Michael Balint

Michael Balint, who was born in Budapest in 1896 and was analysed by one of Freud’s earliest followers and colleagues, Sandor Ferenczi, was one of the foremost pioneers of the object-relations school. Together with the Scottish psychoanalyst, W. R. D. Fairbairn, he might be regarded as the forerunner of the British ‘Middle Group’ of analysts - a group which continues to play an important role in the integration and clarification of Freudian and Kleinian theory. In 1939, Balint came to England, where he made important contributions both to the developing theory of psychoanalysis and to general psychiatry and medicine. He is particularly well-known for his innovative groups for general practitioners; through these groups, which were attended by doctors from all over Britain, Balint was able to bring psychiatric and psychoanalytic insights into the lives of the general public (Balint, 1957). Balint’s relational concept of ‘primary love’ brought an entirely new perspective to the theory of infancy and a focus on relationships which was quite different to that of Anna Freud and Melanie Klein. Ferenczi had made a particular study of mother-child relations and his interest in the strength of the mother-infant relationship continued to inspire the Hungarian school of psychoanalysts centred in Budapest. Ferenczi introduced the phrase ‘passive object-love’ to describe the infant’s self-centred, but absolutely dependent, love for the mother. In the 1930s, Michael Balint, his wife, Alice, and colleague, I. Hermann, published a series of papers in which they emphasised the importance of the infant’s primary instinct to cling. Hermann observed clinging and grasping movements in the early weeks of the life of infant apes and human babies. He did not postulate that these behaviours were evidence of a primary object-relationship, but Alice and Michael Balint combined his observations with Ferenczi’s concept of passive object-love to form their new concept of ‘primary object-love’. Primary object-love acknowledges the active role played by the infant, illustrated by his clinging tie to the mother. Primary love is thus descriptive of an active love of the mother. The Balints’ view of a primary object-relationship is similar to that of Melanie Klein in that the infant is active and his love is egocentric. However, although unaware of his mother’s interests, the infant’s relationship is neither destructive nor dominated by orality.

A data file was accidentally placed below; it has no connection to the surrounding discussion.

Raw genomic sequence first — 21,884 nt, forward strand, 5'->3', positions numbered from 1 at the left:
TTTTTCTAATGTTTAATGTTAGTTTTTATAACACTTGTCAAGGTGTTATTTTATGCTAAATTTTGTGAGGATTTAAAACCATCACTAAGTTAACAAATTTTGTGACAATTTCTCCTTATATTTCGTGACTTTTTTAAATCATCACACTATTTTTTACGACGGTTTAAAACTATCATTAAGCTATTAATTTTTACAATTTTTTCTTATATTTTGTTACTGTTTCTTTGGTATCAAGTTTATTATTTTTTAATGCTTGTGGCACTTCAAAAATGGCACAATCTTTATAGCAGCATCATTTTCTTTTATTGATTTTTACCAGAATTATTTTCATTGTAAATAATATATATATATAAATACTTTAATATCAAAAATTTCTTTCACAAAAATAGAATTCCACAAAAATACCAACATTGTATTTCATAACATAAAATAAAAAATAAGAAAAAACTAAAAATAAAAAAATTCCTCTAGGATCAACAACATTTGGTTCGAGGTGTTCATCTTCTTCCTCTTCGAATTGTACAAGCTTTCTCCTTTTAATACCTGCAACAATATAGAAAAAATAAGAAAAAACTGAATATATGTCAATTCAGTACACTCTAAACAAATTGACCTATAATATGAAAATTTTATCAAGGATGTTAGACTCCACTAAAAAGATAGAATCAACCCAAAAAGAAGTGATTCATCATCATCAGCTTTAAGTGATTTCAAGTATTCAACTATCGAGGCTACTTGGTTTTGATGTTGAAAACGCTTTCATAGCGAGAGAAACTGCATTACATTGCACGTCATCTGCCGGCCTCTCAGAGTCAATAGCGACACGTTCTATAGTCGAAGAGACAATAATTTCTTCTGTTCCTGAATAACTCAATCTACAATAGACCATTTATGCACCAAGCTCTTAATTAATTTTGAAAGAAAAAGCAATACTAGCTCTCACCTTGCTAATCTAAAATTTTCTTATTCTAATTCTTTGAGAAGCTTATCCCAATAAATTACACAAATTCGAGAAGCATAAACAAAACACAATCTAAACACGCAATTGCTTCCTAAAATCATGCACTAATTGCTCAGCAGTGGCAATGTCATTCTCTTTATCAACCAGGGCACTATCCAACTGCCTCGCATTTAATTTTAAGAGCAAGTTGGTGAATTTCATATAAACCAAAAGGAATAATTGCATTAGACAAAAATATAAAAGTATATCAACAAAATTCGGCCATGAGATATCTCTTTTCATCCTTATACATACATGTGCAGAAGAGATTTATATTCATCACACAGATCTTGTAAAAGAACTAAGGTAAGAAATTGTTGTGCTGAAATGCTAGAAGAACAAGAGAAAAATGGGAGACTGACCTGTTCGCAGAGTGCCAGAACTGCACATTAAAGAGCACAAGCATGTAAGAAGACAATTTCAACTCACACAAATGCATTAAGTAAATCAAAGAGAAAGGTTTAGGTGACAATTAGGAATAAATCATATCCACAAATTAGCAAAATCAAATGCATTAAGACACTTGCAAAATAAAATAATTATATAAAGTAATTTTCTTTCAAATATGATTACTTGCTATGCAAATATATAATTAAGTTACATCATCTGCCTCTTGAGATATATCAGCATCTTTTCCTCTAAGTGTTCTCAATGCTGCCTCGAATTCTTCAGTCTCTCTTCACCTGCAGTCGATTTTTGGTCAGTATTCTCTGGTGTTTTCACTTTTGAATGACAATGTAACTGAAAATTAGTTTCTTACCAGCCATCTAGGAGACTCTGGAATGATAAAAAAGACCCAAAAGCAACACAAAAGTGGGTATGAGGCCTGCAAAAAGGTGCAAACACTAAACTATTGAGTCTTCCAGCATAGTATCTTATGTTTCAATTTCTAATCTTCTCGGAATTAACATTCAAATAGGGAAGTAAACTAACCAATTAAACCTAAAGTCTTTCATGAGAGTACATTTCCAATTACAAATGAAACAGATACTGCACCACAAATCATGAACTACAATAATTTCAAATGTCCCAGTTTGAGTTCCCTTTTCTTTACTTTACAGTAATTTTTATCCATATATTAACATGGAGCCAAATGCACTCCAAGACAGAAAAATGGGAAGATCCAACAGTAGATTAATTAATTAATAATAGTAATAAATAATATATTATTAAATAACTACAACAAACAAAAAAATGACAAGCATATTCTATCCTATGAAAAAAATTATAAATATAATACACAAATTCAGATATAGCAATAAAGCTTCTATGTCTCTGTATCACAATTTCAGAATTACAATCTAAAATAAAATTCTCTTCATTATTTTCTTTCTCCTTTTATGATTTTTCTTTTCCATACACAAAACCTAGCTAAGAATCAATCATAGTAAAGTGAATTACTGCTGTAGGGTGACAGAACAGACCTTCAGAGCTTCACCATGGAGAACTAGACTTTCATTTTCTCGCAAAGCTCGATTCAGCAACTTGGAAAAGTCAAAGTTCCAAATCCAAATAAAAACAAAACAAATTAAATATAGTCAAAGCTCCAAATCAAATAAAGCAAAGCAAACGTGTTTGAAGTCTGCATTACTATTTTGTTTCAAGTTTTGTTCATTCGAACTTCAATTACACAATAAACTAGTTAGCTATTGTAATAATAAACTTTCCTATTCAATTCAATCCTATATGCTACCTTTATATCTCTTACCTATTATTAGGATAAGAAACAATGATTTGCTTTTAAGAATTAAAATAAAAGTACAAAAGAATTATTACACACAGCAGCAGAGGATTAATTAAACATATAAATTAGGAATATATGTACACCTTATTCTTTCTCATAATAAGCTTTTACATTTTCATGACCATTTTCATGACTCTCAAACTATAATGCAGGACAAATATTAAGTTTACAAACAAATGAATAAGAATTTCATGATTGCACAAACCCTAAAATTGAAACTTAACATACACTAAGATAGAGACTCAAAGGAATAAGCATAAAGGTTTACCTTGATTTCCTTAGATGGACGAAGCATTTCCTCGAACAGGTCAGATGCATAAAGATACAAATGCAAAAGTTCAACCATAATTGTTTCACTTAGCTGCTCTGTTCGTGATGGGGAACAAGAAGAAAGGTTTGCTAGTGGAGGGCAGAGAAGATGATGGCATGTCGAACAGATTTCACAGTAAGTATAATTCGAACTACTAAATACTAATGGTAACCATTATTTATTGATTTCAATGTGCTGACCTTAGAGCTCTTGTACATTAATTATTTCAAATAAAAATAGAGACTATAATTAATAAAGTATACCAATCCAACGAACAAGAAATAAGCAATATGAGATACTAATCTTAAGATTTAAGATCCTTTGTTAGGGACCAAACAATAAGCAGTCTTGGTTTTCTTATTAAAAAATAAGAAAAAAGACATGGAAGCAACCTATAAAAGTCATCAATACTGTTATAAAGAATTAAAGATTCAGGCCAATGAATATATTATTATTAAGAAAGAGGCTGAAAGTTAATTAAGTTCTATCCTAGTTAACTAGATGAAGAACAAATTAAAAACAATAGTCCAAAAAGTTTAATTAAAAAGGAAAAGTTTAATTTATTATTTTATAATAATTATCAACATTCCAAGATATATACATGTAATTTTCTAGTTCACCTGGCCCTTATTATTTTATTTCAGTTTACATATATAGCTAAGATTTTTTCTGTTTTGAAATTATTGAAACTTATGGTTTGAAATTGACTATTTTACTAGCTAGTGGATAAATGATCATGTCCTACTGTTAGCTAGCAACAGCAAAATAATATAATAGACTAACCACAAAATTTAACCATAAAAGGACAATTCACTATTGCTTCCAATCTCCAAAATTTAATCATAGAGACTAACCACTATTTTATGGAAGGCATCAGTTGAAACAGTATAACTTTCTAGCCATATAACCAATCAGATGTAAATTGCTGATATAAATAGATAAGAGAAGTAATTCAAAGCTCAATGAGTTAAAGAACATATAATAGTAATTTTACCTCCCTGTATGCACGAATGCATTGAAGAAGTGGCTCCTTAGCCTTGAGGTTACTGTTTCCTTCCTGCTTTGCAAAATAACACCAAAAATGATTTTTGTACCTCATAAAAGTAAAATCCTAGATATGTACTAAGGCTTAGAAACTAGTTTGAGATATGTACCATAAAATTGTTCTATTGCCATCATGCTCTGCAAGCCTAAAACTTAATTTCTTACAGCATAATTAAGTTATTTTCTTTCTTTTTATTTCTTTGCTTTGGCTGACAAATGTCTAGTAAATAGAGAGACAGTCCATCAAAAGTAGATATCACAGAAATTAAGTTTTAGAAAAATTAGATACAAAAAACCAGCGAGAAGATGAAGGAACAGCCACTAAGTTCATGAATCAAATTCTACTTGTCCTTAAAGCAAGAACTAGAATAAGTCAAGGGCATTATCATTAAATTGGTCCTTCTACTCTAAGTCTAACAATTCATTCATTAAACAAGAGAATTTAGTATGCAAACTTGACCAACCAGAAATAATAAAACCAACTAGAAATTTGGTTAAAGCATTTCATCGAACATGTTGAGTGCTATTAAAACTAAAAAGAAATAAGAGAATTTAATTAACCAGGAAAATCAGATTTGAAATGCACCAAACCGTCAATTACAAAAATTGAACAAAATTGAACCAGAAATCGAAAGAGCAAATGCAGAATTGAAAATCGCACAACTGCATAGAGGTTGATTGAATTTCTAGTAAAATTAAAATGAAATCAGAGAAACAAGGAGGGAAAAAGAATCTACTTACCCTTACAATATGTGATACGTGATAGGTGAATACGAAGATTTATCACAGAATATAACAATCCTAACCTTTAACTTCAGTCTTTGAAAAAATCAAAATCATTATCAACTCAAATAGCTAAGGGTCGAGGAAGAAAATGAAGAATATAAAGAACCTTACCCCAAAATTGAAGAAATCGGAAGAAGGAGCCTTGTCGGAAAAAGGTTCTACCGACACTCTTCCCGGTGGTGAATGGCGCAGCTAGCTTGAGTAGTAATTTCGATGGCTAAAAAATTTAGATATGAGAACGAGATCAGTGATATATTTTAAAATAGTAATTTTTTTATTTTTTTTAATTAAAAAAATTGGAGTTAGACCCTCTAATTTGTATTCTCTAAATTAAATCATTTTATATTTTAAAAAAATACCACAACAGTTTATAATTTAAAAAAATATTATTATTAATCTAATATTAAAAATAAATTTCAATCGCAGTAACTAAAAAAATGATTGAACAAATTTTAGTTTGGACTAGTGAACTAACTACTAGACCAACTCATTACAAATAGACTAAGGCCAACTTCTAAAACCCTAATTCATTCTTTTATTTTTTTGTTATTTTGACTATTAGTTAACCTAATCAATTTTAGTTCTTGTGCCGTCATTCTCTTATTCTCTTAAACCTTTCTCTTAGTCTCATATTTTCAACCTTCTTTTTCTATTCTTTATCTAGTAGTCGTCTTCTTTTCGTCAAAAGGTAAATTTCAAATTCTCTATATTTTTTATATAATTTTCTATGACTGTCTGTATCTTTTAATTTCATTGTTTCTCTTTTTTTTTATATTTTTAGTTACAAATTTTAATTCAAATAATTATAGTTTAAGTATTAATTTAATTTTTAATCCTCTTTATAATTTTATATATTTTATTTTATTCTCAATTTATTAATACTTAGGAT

See All Chapters
Medium 9781855750623

2. Primary internal object-relationships

Hamilton, Victoria Karnac Books ePub

Melanie Klein